In the first week of May, I made my 500th connection on LinkedIn. What does this mean?

I don’t know. But it must be a milestone because 500 is a cool number. It’s not a prime number, but it’s right next door to one: 499. So when I made my 400th connection I decided to work very seriously on my next hundred. Because these numbers look like career homerun totals, I made a game of it, announcing each stage to my wife:

407: “I’m neck and neck with Duke Snider.”
439: “I’ve got Andre Dawson in my rearview mirror.”
453: “Bye-bye, Yaz!”
493: “Did you know that Crime Dog was tied with Lou Gehrig? What? Who is Crime Dog? Why am I talking to you?”

I stood at 499 for about two weeks. I wondered if I should invite someone special for my 500th. The obvious choice was Reid Hoffman, the co-founder of LinkedIn, but I figured he was kinda busy being a co-founder and I didn’t want to wait 200 years for Reid to say yes. I also thought it would be fun to connect with someone who had the same name as a person I admired, but either that person had no presence on LinkedIn or there were 119 of them (as with David Bowie).

Number 500 arrived when I wasn’t looking – an invitation I’d extended weeks before and forgotten about. Lucky 500 is an editor who works with a publisher I once worked for. As with many of my connections, I’ve never met this person, but if he’s one of my guys you can be sure that he rocks.

(Note: At this point I didn’t actually have 500 people in my network, because at least one had died. Her profile is still active. If we’re connected and you’re still breathing, write and say hi. I’d love to hear from you.)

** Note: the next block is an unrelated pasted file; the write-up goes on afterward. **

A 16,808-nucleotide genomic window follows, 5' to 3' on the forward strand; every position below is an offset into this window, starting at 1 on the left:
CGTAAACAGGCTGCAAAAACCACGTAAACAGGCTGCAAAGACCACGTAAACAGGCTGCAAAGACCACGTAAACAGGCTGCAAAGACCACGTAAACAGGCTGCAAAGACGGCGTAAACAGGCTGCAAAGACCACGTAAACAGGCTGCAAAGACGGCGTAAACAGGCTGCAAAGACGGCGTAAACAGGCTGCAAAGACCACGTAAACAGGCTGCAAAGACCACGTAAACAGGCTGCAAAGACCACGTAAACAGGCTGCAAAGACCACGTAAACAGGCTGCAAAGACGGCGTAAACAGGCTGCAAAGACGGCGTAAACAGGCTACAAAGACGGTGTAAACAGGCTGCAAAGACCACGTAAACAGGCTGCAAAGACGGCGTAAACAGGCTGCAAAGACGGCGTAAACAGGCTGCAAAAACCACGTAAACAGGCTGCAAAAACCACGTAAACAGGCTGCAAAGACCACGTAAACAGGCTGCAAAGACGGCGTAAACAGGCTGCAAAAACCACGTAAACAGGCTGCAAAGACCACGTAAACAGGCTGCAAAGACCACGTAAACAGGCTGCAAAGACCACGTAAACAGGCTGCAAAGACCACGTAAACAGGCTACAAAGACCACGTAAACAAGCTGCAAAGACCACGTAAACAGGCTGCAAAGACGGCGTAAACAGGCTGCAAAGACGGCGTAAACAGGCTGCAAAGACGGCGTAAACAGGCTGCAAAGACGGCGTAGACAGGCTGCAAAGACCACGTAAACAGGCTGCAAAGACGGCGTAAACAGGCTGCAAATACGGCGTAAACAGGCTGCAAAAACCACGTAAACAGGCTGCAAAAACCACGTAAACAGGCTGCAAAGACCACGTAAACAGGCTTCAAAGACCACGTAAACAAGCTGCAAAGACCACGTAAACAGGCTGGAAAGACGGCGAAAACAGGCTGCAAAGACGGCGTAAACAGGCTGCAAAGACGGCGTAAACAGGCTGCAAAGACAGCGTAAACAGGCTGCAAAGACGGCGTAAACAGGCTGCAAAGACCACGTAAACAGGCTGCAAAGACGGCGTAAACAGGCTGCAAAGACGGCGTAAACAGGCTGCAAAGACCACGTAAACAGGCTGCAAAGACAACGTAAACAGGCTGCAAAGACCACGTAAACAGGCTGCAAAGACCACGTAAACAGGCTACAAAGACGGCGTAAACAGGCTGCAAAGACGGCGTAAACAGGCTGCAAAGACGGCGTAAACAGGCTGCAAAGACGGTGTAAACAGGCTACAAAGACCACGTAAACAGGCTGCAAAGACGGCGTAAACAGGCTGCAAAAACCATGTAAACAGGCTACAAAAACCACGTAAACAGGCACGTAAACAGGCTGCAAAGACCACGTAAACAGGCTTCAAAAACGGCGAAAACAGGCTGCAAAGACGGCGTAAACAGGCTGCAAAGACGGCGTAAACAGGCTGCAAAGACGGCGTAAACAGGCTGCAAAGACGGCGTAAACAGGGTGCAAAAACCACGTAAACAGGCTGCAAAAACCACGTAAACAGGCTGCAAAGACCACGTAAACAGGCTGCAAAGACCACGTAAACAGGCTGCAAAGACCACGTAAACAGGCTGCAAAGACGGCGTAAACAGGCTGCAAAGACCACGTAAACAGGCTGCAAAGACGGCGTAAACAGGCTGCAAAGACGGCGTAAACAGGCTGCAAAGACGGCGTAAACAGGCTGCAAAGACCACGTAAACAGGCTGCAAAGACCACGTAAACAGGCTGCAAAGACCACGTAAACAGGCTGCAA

When I hit 500 feedbacks on eBay, they sent me a certificate. Actually, they sent me a link to a certificate that I could print myself. I wasn’t expecting LinkedIn to give me a handjob and a parade, but still I was disappointed when nothing happened. Then I thought, maybe I’m looking at this the wrong way. Maybe I’m the one who should be doing something, and not just my end-zone dance. Maybe I should be printing T-shirts for my posse. (Don’t send me your shirt size. I’m not doing this.)

LinkedIn (the site also spells it “Linkedin”) long ago transformed itself from sparkly toy to networking ninja. If I want to find out who I know at a particular company, I can do it in seconds. Before LinkedIn, this would’ve taken days or weeks, if it could be done at all.

So if nothing much happens when you make your 500th connection, so be it. In fact I’ve moved past that mark now. I believe I’m tied with Eddie Murray (504), but then, who’s counting?

Random Pick of the Day
Various artists, The Crow (1994)
This movie is about a murdered man resurrected by a mystical crow to reign death and destruction upon his enemies. Please don’t make me write a sentence like that again. The heart of the soundtrack is “Burn” by The Cure, closely followed by Nine Inch Nail’s cover of Joy Division’s “Dead Souls,” “Snakedriver” by The Jesus and Mary Chain, and the dreamy “Time Baby III” by a band called Medicine. (The vocal on that one is by a former Bangle.)

As for the other 10 songs, Stone Temple Pilots’ “Big Empty” has had so much radio play that it bounces off my brain. The remaining nine are interchangeable, but appropriately mopey, metal.

Random Pan of the Day
The B-52s, Cosmic Thing (1989)
Why am I panning this record? I love The B-52s. Cosmic Thing was their big comeback. It has “Love Shack,” “Roam,” and one of their best lines, on the eternal topic of shaking your booty: “Don’t let it rest/on the president’s desk!”

But most of Cosmic Thing is easy-listening filler. “Roam” still sounds good, but “Love Shack” is getting tired. When this record came out, the mellifluously named Bart Becker, music editor at my paper, Seattle Weekly, wrote that this was a band that had pretty much lost it. Twenty-five years later, I reluctantly agree. By 1989, The B-52s were not even all that wacky anymore. I can only recommend Cosmic Thing to confirmed idiots such as myself. For anyone else, The B-52s and Wild Planet are all you need.